You know Jon Glaser. Whether you’ve seen him as legendarily dickish Councilman Jamm on Parks and Recreation, or lovelorn loner Laird on Girls, or as the star of a handful of shows that he writes and produces himself—Delocated, Neon Joe: Werewolf Hunter, and last fall’s Jon Glaser Loves Gear—you definitely know Glaser, and know just how funny he can be at any given moment. A Park Slope resident, there’s also a good chance that you’ll see Glaser out and about, just doing his thing. Lately, he’s been hard at work on the second season of Neon Joe, which will air this summer on Adult Swim.
You’ve shown up in so many fun and exciting comedic things through the years, from Girls and Parks and Recreation to the stuff you write yourself like Delocated and Jon Glaser Loves Gear. What has been the most exciting part of that journey over the past several years? I’m very thankful that I’ve gotten to do things like Girls, and Parks and Rec, and Amy Schumer’s TV show and movie. But it’s tough to beat the good fortune of getting to keep making my own shows. That has been very satisfying and highly enjoyable.
Tell us a little bit about your present work, the Cliff’s Notes version of what your days have been like lately. January (when I’m writing these answers) has been busy with pre-production for the second season of Neon Joe Werewolf Hunter, a show I make for Adult Swim. Pre-production is basically what it sounds like, it’s all the work that needs to happen before filming starts. Since it’s my show, I oversee everything, so the days are all busy with a lot to do. We have an excellent team in place, which makes it a lot easier. We’ll have filmed most of February into early March, and then it’s on to the edit.
What’s been the most fulfilling part about being a comedic actor and writer living in Brooklyn?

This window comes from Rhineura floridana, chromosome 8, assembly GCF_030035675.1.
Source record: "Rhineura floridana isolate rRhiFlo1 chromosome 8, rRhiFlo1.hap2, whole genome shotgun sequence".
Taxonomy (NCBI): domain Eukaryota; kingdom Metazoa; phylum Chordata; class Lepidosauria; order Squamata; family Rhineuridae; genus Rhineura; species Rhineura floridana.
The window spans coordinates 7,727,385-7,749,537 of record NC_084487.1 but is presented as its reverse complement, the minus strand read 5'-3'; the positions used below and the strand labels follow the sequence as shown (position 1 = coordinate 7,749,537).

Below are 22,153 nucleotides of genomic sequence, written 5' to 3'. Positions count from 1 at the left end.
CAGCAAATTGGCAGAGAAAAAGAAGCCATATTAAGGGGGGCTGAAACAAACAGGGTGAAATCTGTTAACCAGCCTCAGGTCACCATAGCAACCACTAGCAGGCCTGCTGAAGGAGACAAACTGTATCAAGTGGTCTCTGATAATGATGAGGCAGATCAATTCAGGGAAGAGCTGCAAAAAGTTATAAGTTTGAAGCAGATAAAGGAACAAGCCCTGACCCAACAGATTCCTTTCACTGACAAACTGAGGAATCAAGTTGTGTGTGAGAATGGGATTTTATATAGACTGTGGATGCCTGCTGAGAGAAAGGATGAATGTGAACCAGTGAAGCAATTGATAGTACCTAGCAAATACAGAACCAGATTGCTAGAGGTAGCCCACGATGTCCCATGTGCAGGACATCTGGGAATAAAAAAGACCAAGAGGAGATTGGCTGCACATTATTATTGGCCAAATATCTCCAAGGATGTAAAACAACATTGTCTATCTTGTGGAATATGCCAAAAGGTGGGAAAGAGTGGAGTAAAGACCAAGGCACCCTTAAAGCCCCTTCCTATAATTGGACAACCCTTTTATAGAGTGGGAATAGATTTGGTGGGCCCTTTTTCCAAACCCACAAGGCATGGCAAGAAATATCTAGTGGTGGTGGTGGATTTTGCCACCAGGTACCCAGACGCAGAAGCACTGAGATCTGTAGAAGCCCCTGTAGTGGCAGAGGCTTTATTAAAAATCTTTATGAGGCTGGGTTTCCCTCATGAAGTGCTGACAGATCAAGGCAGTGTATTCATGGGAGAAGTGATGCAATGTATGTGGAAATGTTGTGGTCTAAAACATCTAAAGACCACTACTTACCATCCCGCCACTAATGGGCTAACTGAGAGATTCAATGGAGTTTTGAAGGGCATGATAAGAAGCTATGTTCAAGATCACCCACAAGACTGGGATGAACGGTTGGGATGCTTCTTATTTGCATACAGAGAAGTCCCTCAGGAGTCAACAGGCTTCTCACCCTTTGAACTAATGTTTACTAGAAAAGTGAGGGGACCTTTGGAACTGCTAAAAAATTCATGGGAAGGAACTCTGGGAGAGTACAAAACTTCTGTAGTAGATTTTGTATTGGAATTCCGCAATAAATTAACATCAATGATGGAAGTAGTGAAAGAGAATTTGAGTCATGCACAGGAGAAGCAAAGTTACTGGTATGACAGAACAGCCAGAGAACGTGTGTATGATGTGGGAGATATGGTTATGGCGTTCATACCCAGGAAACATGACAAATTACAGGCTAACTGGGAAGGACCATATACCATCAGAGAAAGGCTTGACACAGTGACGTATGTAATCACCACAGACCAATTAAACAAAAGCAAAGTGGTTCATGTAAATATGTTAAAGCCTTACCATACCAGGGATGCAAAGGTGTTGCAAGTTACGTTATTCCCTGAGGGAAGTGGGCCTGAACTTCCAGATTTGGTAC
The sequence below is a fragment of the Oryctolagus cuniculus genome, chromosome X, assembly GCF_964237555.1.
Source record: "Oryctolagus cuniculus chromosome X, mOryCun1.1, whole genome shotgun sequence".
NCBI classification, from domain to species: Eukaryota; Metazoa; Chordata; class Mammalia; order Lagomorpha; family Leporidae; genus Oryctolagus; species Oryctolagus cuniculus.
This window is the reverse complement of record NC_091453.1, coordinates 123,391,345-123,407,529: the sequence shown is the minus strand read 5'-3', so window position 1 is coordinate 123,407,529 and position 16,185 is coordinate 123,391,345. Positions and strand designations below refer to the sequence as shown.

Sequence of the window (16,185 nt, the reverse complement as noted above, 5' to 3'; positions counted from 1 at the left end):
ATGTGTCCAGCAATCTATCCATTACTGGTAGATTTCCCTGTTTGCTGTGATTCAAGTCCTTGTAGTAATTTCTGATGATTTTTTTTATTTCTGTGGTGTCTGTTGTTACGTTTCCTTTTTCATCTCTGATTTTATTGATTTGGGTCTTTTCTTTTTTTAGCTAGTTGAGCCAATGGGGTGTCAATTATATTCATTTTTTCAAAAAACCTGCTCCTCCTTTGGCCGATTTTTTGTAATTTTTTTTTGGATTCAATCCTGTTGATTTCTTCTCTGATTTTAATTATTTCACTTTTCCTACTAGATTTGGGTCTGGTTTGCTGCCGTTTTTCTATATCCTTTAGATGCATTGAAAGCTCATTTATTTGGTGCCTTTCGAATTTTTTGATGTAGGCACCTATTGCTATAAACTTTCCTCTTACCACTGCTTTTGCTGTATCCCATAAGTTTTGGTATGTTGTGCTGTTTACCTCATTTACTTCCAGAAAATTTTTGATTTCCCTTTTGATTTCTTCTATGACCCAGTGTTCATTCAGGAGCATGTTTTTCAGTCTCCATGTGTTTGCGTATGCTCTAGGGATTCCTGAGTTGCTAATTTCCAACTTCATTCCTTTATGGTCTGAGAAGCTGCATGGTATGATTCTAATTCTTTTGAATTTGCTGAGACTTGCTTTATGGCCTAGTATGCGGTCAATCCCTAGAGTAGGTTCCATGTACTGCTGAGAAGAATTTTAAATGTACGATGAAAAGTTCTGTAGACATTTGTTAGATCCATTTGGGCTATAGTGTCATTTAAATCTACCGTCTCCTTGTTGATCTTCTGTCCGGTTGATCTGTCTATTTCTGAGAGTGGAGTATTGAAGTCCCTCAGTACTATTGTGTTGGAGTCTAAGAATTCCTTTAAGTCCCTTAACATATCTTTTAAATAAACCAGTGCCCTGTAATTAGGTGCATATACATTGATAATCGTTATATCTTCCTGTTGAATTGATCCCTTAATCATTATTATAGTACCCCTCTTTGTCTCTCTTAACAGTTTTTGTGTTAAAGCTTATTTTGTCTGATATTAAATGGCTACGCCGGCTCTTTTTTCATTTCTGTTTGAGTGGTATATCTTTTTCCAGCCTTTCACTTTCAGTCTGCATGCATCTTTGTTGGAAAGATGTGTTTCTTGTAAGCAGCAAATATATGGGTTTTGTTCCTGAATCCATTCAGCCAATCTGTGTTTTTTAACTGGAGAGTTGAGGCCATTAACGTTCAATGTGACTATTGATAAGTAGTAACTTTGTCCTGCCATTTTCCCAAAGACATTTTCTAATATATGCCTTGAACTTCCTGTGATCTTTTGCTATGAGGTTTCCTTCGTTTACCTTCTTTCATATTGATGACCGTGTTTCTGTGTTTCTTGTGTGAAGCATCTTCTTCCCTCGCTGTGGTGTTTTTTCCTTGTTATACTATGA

I’ve been performing live a lot less lately, but when I was doing live shows more regularly, there happened to be a bunch of really good comedy shows near where I live, and being able to walk to a show is always nice. On the writing side, I like to ride my bike, and commute a lot to work, which is usually in Manhattan. I mostly go over the Manhattan Bridge since the Brooklyn Bridge is usually crowded and annoying with tourists. But if I go early enough, I’ll go over the Brooklyn Bridge. It’s cliché, but it is beautiful, especially when it’s a quiet sunny morning, and it’s fun to ride over the planks. But I also like riding over the Manhattan Bridge, especially late when it isn’t crowded. And I love the steel blue color. Either way, commuting by bike, riding over the bridge, is one of the things that I really love about living in Brooklyn. Wow, that all sounded like a horrible PSA. “Brooklyn! You’ll love your commute!”
What is your proudest achievement in your career thus far, and what’s been your greatest challenge? I’m very proud of Delocated as a whole, especially how we got to finish things with the series finale. But I’m proud of all the shows I’ve gotten to make. Greatest challenge career-wise has probably been trying to stay in New York. My wife and I talk every year about moving to L.A., if we should do it not only for career reasons for me, but for family reasons, having more space, not paying an obscene amount of rent for a tiny apartment, most of the usual complaints about living in New York. I like L.A., but I love living here and have been lucky to stay here as long as I have. I probably would have moved to L.A. a long time ago if I felt like I had to, or wanted to. Who knows. I could move there tomorrow. Maybe I’ll have moved there by the time this article goes out. And it just happened. I just moved to LA. I’m in LA right now living in a mansion with five pools.
When you started off, did you ever imagine that you’d be where you are? YES!!!!!! No, not really. To continue to live in New York, and to have made several shows, I’ve been very fortunate to get to do that, as well as getting to perform and write on some very high quality shows, and work with some extremely talented, creative people. Hopefully it’ll all just keep happening. If not, hopefully some weirdo billionaire will fund me because one of his kids likes what I do.
Of all of your roles and characters, do you get recognized often? It happens every now and then, although that’s a weirdly phrased question. It sounded like I was about to be asked “Of all your roles and characters, which one do you get recognized as the most?”, and then it just turned into a general question about being recognized. Are you okay?
What do you hope changes or improves in comedy going forward? With cable and the internet, there’s a lot of good outlets for people to get to make interesting shows. I just hope there continues to be opportunities for people to get to make smart/weird/inventive comedy.
Who else would you nominate for this list? PFFR (two members are married and live in Brooklyn). Wyatt Cenac. James McNew.